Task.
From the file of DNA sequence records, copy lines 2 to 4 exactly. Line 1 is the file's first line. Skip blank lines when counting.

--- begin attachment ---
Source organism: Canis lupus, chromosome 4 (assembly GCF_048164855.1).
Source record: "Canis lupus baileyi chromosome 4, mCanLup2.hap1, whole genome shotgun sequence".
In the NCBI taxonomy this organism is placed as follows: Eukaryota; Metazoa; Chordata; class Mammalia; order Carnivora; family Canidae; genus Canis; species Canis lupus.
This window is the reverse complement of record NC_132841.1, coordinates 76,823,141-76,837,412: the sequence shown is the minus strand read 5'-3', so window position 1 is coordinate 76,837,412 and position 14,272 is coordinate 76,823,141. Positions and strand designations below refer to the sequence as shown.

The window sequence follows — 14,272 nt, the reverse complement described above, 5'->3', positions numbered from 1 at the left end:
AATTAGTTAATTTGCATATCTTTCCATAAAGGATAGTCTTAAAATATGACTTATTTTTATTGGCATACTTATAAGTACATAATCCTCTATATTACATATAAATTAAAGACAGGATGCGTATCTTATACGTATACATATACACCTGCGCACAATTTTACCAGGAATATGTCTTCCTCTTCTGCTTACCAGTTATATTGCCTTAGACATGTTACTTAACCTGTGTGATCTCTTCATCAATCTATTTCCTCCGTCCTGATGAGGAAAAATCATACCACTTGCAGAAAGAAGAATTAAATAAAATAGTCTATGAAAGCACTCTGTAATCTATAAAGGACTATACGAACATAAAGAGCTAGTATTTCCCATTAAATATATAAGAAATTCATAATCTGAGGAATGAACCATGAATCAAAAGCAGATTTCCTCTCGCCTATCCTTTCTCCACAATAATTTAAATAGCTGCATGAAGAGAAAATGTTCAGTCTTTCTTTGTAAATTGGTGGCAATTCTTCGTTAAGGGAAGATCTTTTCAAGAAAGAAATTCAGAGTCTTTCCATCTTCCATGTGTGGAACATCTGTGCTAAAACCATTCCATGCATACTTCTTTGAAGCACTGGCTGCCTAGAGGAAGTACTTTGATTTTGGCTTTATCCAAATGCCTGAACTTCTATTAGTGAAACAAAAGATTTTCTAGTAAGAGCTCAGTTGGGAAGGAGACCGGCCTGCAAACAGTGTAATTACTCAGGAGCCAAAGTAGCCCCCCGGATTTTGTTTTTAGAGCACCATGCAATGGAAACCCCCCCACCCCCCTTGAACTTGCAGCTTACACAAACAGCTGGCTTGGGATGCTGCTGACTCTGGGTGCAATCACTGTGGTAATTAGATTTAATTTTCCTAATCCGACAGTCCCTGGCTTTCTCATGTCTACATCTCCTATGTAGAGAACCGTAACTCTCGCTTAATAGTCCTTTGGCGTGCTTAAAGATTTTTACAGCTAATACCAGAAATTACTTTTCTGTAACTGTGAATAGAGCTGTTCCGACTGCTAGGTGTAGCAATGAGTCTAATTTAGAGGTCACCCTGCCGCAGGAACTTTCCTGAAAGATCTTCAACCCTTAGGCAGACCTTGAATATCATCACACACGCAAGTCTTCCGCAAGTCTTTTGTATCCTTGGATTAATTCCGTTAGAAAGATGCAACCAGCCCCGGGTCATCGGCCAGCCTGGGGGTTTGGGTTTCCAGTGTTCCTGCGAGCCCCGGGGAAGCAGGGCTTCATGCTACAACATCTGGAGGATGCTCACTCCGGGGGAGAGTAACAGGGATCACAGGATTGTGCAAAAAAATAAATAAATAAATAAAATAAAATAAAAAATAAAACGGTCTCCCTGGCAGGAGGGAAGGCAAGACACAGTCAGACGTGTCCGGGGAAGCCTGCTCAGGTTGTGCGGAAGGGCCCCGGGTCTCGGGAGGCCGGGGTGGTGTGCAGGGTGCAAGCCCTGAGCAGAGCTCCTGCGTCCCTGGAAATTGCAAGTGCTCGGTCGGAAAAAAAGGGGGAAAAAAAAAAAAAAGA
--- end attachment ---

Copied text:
Source record: "Canis lupus baileyi chromosome 4, mCanLup2.hap1, whole genome shotgun sequence".
In the NCBI taxonomy this organism is placed as follows: Eukaryota; Metazoa; Chordata; class Mammalia; order Carnivora; family Canidae; genus Canis; species Canis lupus.
This window is the reverse complement of record NC_132841.1, coordinates 76,823,141-76,837,412: the sequence shown is the minus strand read 5'-3', so window position 1 is coordinate 76,837,412 and position 14,272 is coordinate 76,823,141. Positions and strand designations below refer to the sequence as shown.